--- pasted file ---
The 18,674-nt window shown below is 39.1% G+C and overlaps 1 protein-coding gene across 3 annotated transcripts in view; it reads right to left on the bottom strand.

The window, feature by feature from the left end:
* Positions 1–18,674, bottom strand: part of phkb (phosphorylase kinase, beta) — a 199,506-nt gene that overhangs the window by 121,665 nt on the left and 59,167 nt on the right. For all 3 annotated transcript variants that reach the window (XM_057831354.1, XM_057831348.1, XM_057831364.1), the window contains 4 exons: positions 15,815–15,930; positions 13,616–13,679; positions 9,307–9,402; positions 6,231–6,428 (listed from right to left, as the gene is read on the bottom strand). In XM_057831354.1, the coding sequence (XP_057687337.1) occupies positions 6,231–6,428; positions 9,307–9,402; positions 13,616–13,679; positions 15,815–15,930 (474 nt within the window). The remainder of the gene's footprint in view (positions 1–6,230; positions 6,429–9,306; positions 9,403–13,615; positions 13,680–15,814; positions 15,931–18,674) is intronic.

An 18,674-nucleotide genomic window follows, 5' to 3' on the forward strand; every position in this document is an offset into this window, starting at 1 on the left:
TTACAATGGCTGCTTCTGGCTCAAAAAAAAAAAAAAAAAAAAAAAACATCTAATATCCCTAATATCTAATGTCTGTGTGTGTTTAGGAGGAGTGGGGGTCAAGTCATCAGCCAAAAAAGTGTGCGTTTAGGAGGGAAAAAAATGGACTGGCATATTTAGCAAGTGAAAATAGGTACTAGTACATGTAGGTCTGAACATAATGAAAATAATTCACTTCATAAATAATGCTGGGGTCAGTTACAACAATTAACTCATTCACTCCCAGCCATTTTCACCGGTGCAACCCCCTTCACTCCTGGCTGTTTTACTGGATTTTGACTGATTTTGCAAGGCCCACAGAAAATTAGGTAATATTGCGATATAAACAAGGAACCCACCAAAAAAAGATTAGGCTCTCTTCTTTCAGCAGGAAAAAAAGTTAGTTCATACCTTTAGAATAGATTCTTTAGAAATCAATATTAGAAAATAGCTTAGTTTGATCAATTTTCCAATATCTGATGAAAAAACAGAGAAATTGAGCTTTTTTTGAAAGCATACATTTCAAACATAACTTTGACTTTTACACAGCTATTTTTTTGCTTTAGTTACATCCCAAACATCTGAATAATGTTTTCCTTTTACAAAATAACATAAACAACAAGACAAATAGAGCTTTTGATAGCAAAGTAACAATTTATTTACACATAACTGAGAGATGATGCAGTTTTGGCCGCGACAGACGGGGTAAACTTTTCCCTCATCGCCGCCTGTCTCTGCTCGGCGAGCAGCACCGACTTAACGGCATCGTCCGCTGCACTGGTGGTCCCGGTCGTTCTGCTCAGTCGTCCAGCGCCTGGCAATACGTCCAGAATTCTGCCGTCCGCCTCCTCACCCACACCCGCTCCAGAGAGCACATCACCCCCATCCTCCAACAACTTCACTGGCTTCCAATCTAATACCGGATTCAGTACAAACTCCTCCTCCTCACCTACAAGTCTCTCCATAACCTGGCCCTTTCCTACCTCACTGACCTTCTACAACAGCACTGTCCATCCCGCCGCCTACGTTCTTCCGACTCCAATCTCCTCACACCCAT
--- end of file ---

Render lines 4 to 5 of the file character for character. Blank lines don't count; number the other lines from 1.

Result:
An 18,674-nucleotide genomic window follows, 5' to 3' on the forward strand; every position in this document is an offset into this window, starting at 1 on the left:
TTACAATGGCTGCTTCTGGCTCAAAAAAAAAAAAAAAAAAAAAAAACATCTAATATCCCTAATATCTAATGTCTGTGTGTGTTTAGGAGGAGTGGGGGTCAAGTCATCAGCCAAAAAAGTGTGCGTTTAGGAGGGAAAAAAATGGACTGGCATATTTAGCAAGTGAAAATAGGTACTAGTACATGTAGGTCTGAACATAATGAAAATAATTCACTTCATAAATAATGCTGGGGTCAGTTACAACAATTAACTCATTCACTCCCAGCCATTTTCACCGGTGCAACCCCCTTCACTCCTGGCTGTTTTACTGGATTTTGACTGATTTTGCAAGGCCCACAGAAAATTAGGTAATATTGCGATATAAACAAGGAACCCACCAAAAAAAGATTAGGCTCTCTTCTTTCAGCAGGAAAAAAAGTTAGTTCATACCTTTAGAATAGATTCTTTAGAAATCAATATTAGAAAATAGCTTAGTTTGATCAATTTTCCAATATCTGATGAAAAAACAGAGAAATTGAGCTTTTTTTGAAAGCATACATTTCAAACATAACTTTGACTTTTACACAGCTATTTTTTTGCTTTAGTTACATCCCAAACATCTGAATAATGTTTTCCTTTTACAAAATAACATAAACAACAAGACAAATAGAGCTTTTGATAGCAAAGTAACAATTTATTTACACATAACTGAGAGATGATGCAGTTTTGGCCGCGACAGACGGGGTAAACTTTTCCCTCATCGCCGCCTGTCTCTGCTCGGCGAGCAGCACCGACTTAACGGCATCGTCCGCTGCACTGGTGGTCCCGGTCGTTCTGCTCAGTCGTCCAGCGCCTGGCAATACGTCCAGAATTCTGCCGTCCGCCTCCTCACCCACACCCGCTCCAGAGAGCACATCACCCCCATCCTCCAACAACTTCACTGGCTTCCAATCTAATACCGGATTCAGTACAAACTCCTCCTCCTCACCTACAAGTCTCTCCATAACCTGGCCCTTTCCTACCTCACTGACCTTCTACAACAGCACTGTCCATCCCGCCGCCTACGTTCTTCCGACTCCAATCTCCTCACACCCAT